We defend in this paper the importance of redistributing power in the field of education development by enhancing the self-sustainability of education initiatives and minimizing their roots in dependency – these as pre-requisites for improving their sustainable development outcomes. We do this by considering an education development initiative run by the Barefoot College in India, and then developing an explanatory model based in complexity theory (as expounded by Edgar Morin) and in the capability approach (as developed principally by Amartya Sen and Martha Nussbaum). We conclude that such a redistribution of power would help to ensure that education is better connected to its development context, more relevant to the interests and needs of the community it serves, and its quality enhanced. More generally, we reinforce existing arguments – but from the perspective and imperative of sustainability – why it is in the interests of policy-makers to devolve power and to provide resources to such initiatives. Doing so would enhance governments’ prospects of realizing their education and social development goals. The arrogation of power and resources towards the centre, an almost natural impulse in policy-making, is, in the end, counter-productive, and threatens sustainable education and social development. Copyright © 2018 Informa UK Limited, trading as Taylor & Francis Group.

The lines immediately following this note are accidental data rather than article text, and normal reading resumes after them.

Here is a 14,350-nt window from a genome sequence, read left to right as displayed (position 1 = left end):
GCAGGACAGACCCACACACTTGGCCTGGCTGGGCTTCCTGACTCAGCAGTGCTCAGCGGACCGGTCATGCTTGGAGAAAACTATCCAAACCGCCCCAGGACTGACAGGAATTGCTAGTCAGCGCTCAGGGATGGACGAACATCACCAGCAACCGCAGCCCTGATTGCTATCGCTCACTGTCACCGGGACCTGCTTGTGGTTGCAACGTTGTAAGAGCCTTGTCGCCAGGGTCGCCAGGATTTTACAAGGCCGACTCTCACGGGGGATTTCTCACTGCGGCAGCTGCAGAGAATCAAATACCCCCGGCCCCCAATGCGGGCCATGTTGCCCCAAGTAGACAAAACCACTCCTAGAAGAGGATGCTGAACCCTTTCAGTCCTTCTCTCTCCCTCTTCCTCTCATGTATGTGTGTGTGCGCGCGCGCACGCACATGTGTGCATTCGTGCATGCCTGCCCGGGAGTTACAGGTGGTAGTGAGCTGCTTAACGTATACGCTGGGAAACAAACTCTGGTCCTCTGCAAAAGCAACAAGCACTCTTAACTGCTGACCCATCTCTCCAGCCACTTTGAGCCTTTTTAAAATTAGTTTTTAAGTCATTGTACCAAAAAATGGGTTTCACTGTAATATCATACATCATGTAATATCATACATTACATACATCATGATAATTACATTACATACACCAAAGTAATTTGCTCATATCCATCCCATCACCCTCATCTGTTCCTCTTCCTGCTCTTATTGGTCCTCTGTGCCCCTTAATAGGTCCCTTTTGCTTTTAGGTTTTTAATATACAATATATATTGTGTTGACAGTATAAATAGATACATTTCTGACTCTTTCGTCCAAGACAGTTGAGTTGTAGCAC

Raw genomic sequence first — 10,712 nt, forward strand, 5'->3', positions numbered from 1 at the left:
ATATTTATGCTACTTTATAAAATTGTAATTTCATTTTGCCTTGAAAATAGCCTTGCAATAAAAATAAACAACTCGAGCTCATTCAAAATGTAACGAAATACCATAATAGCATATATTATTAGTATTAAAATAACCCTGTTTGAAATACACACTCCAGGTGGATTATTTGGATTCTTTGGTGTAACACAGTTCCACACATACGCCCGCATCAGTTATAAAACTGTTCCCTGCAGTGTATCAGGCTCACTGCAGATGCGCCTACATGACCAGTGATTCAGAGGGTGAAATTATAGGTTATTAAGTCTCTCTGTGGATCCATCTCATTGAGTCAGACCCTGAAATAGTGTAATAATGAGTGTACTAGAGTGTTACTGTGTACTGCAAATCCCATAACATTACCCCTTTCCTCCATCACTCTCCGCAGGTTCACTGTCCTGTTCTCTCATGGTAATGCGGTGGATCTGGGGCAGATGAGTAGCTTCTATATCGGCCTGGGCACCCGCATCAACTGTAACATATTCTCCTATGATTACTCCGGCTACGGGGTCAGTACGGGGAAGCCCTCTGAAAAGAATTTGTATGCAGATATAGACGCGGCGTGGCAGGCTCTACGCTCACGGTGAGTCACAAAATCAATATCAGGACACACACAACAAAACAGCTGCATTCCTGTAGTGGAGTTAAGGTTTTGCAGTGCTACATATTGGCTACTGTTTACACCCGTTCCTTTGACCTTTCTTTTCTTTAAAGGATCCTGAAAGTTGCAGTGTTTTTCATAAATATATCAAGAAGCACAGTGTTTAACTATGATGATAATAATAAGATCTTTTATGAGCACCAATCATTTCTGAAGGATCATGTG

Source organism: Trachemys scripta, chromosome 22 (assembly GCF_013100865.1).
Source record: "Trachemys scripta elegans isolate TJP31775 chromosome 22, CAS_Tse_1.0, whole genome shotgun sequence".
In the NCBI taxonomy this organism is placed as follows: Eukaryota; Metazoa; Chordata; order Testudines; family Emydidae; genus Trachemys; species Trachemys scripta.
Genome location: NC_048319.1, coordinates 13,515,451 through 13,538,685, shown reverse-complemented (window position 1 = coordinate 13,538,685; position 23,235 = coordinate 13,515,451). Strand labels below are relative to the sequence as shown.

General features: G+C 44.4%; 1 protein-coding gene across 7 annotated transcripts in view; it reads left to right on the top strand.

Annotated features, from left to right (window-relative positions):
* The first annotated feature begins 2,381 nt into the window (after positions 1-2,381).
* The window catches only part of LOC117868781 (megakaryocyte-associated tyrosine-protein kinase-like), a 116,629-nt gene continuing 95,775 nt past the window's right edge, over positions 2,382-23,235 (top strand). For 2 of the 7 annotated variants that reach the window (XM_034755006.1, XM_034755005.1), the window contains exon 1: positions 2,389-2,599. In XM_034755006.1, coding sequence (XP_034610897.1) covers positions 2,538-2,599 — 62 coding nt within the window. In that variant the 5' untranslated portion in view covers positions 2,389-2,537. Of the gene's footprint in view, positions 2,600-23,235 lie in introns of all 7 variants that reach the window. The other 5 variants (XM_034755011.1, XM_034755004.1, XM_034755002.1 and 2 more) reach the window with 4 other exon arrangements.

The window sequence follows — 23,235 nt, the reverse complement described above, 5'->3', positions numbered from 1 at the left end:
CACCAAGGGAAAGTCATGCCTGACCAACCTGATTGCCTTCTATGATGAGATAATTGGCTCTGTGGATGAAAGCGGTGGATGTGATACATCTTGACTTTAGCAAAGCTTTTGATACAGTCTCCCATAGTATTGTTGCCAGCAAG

CitationSzekely, E., & Mason, M. (2019). Complexity theory, the capability approach, and the sustainability of development initiatives in education. Journal of Education Policy, 34(5), 669-685. doi: 10.1080/02680939.2018.1465999
- Complexity theory
- Capability approach
- Sustainable education development
- Policy and sustainability
- India's right to education act
- The Barefoot College